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Minfdulness – In the office for everyone – A set of exercises

author: KAMILA WYKROTA

Mindfulness w biurze dla każdego

Mindfulness is not only about meditating in the right position in an isolated, quiet room. It is also about practices that can be used in any situation – in the office, on a walk or while eating.

Practicing mindfulness effectively reduces both the racing of thoughts and anxiety, which is why the office is a perfect fit for it!

Important elements to keep in mind when practicing mindfulness in the office:

 

  • even one minute of mindful breathing will allow you to slow down and calm your thoughts;

  • breathing is not the only way to exercise mindfulness at the office; you can also choose an element of the activity you are taking part in – eating, listening, communicating;

  • ask yourself if your next task cannot wait 15 minutes, which you can devote to mindfulness in the middle of your day;

  • if it is not possible to find 10 or 15 minutes for the practice (are you sure?), you may incorporate a few moments of mindfulness into your day by breathing mindfully;

  • if it is possible, book a conference room in advance; it can motivate you to practice;

  • if you know that someone practices mindfulness just like you, it is good to practice together;

  • even if your calendar seems too full to even think of adding a session, there’s always time to stop and disconnect – e.g. on the way to a meeting or during a taxi ride – instead of checking your phone all the time. 

Mindful listening

How often do you feel that you have not listened to what was said to you, but you were absorbed in thinking about something else or wondered what you would answer? Mindful listening comprises focusing on what someone is saying, as well as their facial expressions, gestures and tone of voice. When you notice that your attention has dissipated, take a conscious breath and return to listening carefully.

Exercise before or during a difficult meeting

Direct your attention to your body for a moment. Feel your feet touching the ground and the movements of your body related to breathing. Do you feel tension in any place in your body? Do you notice what attitude, thoughts and emotions you are experiencing now? Take 3 deep, mindful breaths and return fully focused on the meeting.

Three minutes of mindful breathing

If you want, you can set the timer on your phone.

Sit comfortably in a chair. Straighten your back and, if possible, try to keep it off the backrest. Make sure that you do not raise your arms and do not stretch your neck. Place your feet flat on the floor and let your hands rest loosely on your lap or the chair back. You can close or partially close your eyes.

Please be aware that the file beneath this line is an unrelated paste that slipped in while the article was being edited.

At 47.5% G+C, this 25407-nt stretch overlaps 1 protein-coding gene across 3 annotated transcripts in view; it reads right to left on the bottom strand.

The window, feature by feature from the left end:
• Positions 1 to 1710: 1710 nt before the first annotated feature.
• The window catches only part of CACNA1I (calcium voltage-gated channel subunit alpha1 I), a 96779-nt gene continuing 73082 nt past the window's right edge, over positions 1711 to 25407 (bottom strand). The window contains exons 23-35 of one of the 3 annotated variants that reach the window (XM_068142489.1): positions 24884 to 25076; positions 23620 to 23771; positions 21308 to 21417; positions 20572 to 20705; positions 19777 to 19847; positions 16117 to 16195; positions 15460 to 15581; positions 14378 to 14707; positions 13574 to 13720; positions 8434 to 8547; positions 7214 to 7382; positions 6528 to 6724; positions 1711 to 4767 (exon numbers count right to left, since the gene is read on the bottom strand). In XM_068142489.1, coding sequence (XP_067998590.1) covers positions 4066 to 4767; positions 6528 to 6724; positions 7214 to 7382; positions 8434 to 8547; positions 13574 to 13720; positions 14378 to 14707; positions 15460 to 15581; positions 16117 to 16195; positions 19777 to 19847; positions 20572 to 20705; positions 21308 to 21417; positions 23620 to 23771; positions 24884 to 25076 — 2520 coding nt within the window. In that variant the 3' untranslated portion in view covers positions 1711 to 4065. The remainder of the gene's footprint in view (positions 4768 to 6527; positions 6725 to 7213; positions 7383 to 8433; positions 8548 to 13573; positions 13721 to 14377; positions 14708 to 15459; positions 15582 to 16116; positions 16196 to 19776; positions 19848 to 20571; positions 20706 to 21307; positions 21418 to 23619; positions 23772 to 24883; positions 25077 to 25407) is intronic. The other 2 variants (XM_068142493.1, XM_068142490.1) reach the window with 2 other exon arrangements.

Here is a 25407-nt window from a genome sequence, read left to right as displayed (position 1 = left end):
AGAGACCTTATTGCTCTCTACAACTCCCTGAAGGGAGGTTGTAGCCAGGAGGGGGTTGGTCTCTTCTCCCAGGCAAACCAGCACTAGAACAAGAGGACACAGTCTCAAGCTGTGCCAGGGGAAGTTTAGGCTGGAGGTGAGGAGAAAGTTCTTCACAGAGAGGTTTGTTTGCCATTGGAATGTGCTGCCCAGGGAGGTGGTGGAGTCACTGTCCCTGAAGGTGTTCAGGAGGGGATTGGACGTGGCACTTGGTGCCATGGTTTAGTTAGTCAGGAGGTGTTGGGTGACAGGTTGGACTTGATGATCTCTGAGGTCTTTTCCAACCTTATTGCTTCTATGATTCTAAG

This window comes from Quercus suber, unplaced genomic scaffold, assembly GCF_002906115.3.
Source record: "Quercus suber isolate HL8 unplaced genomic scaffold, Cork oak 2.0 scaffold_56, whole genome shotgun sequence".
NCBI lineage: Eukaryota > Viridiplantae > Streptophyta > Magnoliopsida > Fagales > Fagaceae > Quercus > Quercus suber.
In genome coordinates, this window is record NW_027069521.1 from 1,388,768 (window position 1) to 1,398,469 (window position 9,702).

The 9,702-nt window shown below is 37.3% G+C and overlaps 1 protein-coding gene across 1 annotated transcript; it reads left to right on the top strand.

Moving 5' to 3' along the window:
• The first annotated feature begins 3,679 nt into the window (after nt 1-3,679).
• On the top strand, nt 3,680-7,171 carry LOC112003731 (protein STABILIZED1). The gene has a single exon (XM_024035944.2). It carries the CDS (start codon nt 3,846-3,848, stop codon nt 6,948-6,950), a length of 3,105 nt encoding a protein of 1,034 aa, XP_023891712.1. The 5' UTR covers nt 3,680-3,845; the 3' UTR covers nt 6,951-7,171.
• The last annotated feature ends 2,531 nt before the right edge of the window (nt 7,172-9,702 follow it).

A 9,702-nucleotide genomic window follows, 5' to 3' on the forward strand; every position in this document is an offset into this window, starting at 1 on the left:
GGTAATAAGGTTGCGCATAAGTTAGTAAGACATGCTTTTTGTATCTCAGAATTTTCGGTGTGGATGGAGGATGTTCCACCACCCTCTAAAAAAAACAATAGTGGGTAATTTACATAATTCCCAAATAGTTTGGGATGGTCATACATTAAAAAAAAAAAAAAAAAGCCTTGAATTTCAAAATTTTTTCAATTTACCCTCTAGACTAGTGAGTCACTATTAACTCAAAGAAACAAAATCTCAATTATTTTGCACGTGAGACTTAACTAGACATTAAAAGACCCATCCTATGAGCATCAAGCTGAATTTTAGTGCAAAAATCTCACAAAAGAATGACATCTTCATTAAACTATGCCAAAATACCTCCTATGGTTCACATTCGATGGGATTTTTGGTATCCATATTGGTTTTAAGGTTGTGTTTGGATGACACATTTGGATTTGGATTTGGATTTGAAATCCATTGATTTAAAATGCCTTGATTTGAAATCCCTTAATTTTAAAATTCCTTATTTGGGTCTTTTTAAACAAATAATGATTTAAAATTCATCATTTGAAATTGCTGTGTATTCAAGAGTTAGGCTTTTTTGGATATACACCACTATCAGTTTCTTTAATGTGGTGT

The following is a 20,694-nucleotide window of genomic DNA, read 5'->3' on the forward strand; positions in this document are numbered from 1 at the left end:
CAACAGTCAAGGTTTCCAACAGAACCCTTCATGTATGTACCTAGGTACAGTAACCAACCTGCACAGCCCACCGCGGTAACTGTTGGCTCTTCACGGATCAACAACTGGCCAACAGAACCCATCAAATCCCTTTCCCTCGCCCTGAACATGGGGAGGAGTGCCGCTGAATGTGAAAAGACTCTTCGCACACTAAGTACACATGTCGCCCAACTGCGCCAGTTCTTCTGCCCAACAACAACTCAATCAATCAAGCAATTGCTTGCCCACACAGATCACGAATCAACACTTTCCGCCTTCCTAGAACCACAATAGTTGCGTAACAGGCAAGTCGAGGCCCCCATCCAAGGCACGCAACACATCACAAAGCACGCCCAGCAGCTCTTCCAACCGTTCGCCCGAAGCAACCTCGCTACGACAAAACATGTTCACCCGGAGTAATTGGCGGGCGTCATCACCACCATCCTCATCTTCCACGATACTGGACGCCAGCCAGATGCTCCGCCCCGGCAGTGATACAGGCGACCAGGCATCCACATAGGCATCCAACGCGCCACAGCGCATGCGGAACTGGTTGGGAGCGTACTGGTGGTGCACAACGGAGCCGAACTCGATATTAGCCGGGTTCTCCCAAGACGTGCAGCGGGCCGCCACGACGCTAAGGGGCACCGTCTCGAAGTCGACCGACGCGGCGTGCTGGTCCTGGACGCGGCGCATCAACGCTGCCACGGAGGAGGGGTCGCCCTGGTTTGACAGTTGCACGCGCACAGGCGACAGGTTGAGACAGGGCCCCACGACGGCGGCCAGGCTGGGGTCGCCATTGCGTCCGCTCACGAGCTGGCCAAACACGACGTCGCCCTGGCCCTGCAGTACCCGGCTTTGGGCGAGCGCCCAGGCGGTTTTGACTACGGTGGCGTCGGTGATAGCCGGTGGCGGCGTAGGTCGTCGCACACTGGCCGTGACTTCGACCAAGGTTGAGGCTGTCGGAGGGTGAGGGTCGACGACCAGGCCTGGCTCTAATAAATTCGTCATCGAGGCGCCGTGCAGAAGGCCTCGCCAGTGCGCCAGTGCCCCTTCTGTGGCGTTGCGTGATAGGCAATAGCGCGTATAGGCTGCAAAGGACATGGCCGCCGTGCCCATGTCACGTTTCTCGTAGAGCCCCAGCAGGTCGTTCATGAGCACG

Start by noticing the areas in your body that are in contact with the chair, floor or the ones that seem most noticeable at the moment. Then turn your attention to your breath. Breathe naturally. You do not need to change anything but observe.

How is your body when you inhale and exhale? In which part of your body do you feel your breath most clearly? You may feel a breath of air at the tip of your nose or an air temperature that is different when you inhale and exhale. You may be able to see how your chest or abdomen rises when you inhale and gently fall as you exhale. Just notice. Without evaluating anything.

Perhaps you will notice the thoughts or emotions that appear. If so, accept this fact and gently return to observing your breathing and the place in the body in which you feel your breath at the moment.

When the three minutes are over, focus once again on the places in your body that are in contact with the chair or floor. Then, expand your attention to the entire room in which you are. Open your eyes if they were closed.

Ask yourself what the experience was for you. Do you have the impression that it has been three minutes, or longer or shorter? During the practice, did your mind calm or vice versa? Do you notice any emotions? Boredom? Frustration? Serenity?

Exercise to maintain concentration

Even at moments of high concentration and focus on a task, your brain constantly scans your internal states and external surroundings, which can in turn lead to frequent distraction and focusing away from the task proper. One of the tools that can help to maintain attention is the ABC method. Noticing the distraction (something preoccupies our thoughts, e.g. our child did not call us after returning from school), considering what we can do (we can continue the task and worry or take a moment’s break to call the child and make sure everything is ok) and making an informed choice about what to focus on.